Monday, July 31, 2006

Root Kit vs Sukhumvit... DIP Stick

I have just had an absoulte shock :O

Living in Thailand (particularly Bangkok) you get used to the fact that Copyright really means the right to copy stuff and that IP is more likely to mean Internet Protocol (although even that's a leap) rather than Intellectual Property.

I have just paid full price for three CD's of Thai artists distributed in Thailand.

The distributors are GMM Grammy and More Music.

Like a lot of people today I listen to music at work, this generally means MP3. Unlike most people I don't like to be bound to Windows Media Player (the evil empire) and often spend a lot of time on Linux (be it Ubuntu or SuSe) which don't have Windows Media Player [obviously!].

So imagine my surprise to go through my usual routine of using AudioGrabber to convert my purchases to MP3 so that I can listen at work from my hard drive or play on my MP3 player during the many hours I spend on planes and the less hours that I spend in the gym (more's the pity me) to find that here of all places they've resorted to using root kits.

Many people might not realise it but there is the DIP here, the Department of Intellectual Property, you can go to their "website" here. At first I thought the blank void was the usual Thai preference of a single browser (IE) but even using IE 6.0 doesn't change the professionalism of this website design.

I have often thought that if companies are committed to stopping piracy they should do more for thier end users:

  1. Lower the price point of the pucker product. I don't condone pirated goods but where is the economic logic in being able to watch a film on "DVD" for less money then it costs me to go to the cinema
  2. Films: keep them in the theatre longer. I get a two week window of opportunity to watch a blockbuster in Thailand. This is usually a hectic period where the cinemas are over full as everyone rushes to watch the film. If the two weeks is a period where I am out of the country on business I miss out. If the film is really popular I can never get a seat and I miss out. All round pretty poor planning on the part of the distributors.
  3. Music: why should I pay the full price for a CD of my favourite artists and only be able to listen to the music at home on my CD player. Many of the CD's don't play in the car and as can be seen from my latest experience I can't now listen at work either. To put it into perspective I am at work 10 to 11 hours per day. I am at home and free for maybe 1.5 to 2 hours in the evening. If they want to get serious then make it as easy as possible for me to enjoy my full price product.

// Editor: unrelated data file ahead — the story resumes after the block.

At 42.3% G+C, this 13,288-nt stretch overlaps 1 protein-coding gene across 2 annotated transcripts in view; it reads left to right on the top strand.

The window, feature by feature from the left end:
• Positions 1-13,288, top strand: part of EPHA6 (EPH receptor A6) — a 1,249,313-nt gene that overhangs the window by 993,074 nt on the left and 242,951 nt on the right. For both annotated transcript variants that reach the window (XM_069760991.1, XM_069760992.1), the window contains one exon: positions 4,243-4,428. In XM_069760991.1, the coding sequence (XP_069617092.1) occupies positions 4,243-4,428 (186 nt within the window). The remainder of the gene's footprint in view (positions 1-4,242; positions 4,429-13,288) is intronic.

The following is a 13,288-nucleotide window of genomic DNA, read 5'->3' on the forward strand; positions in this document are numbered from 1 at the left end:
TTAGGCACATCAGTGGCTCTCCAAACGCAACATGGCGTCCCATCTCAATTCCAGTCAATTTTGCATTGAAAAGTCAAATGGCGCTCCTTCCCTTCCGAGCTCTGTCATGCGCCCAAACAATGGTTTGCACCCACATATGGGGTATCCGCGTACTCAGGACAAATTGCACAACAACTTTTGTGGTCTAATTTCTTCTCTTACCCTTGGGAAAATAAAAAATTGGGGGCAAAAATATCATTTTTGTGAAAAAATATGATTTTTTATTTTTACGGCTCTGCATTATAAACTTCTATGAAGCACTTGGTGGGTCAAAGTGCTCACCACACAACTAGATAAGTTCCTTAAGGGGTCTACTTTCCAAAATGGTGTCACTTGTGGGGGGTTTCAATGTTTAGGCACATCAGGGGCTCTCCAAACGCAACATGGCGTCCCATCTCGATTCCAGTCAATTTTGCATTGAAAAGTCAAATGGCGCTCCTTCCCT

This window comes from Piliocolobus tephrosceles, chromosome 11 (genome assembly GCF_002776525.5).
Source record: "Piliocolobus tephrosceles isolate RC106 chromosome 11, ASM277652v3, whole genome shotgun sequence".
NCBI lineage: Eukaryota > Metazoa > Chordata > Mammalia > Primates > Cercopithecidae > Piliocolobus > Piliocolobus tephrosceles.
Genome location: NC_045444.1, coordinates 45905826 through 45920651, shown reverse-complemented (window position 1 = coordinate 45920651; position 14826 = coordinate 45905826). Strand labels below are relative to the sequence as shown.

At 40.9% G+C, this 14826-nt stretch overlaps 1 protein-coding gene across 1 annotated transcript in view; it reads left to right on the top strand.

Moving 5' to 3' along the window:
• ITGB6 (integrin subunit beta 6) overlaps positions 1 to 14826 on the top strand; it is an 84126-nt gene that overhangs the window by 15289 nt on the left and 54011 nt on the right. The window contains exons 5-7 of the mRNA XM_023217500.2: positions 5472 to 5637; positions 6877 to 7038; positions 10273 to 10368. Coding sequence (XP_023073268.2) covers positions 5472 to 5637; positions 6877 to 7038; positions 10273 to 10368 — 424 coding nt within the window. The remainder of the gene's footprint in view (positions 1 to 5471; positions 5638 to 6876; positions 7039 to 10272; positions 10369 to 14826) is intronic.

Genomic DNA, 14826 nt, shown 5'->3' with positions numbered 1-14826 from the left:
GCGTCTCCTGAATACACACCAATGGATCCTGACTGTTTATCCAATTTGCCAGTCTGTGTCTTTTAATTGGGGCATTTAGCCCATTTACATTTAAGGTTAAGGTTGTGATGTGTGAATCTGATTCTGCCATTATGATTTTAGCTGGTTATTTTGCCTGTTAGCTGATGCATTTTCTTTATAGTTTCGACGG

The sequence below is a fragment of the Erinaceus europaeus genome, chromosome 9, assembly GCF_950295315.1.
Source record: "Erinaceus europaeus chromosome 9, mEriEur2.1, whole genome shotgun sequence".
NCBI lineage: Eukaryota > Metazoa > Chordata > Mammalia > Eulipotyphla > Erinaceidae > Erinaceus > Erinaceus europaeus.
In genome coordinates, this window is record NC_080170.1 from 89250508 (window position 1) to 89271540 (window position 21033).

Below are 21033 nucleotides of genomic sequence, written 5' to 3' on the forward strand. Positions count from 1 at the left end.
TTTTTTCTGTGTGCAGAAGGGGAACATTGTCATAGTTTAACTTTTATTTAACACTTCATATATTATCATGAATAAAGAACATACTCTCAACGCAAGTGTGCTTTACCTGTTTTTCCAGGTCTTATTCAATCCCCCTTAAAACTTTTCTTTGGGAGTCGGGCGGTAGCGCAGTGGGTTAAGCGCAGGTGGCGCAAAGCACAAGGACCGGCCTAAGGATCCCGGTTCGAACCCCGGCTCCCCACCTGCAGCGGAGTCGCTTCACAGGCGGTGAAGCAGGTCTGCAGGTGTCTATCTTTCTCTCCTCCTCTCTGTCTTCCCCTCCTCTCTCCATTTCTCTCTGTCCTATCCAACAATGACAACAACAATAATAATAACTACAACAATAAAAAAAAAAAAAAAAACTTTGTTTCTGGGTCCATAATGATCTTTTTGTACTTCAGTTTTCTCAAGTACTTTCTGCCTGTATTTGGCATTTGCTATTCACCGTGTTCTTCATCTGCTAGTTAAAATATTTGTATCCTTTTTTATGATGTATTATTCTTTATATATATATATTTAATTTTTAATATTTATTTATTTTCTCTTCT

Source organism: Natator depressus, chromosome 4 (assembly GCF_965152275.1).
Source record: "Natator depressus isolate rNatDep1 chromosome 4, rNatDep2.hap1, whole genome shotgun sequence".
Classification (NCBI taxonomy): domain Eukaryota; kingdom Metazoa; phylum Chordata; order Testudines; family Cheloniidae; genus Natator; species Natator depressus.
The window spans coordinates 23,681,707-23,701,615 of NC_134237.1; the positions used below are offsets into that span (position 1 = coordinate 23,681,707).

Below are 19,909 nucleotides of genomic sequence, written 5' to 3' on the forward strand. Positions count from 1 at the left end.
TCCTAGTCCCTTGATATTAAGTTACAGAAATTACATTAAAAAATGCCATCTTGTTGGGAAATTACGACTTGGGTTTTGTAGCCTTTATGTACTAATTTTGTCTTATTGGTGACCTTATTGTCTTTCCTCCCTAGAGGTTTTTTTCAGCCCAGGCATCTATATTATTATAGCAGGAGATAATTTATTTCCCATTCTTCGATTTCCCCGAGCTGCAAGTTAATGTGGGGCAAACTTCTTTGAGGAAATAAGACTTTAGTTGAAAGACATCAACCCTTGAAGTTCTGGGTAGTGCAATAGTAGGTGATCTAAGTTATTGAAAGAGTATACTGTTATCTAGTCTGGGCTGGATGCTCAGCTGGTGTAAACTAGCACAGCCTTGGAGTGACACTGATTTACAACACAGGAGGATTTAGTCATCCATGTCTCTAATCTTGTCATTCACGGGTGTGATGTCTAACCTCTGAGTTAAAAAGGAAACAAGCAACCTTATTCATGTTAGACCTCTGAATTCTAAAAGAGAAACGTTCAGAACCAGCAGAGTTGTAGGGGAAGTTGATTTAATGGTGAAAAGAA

All in all I'm pretty upset. Maybe next time I should head to Sukhumvit Raod and buy the (substantially) less than full price for a less than legal copy of the media. At least I would get to use it. But then that would be proliferating the piracy and encouraging the bad behaviour.

Sunday, July 30, 2006

Unwiring Linux

I am a firm believer in Linux, or at least the idea of Linux. I have used Red Hat at work; I then favoured Ubuntu as an all in desktop with good server support as well. I have now installed SuSe 10.1 on my server at home.

All of these platforms have a common flaw, the lack of or at least the general lack of WiFi support.

Part of the problem is the slow adoption of WPA-PSK on Linux. Until very recently WEP was the only security (other than MAC address filtering) but this is old and so the move to WPA is essential if Linux is to move up to XP again.

Ubuntu Dapper and SuSe 10.1 are very good replacement desktops and I would easily jump across permanently if only we could solve the WiFi issue.

With SuSe the D-Link card I have is potentially supportable with Madwifi or Ndiswrapper. I couldn't get either to work at all. Then some more googling later I [finally] discovered that version C of the PCI card was not Atheros but Ralink. A quick trip to the site (via my laptop and trusty USB/SD stick) got me the driver make files. However the make didn't work.

This is also part of the problem with OS. The community aspect that is a strength (and nice to be part of) is also the biggest weakness. I found six postings on how to configure my card with SuSe, all of them were different and although I appreciate the time and effort people have taken to try and let others know all of them fall a part if it doesn't go exactly 100% as planned.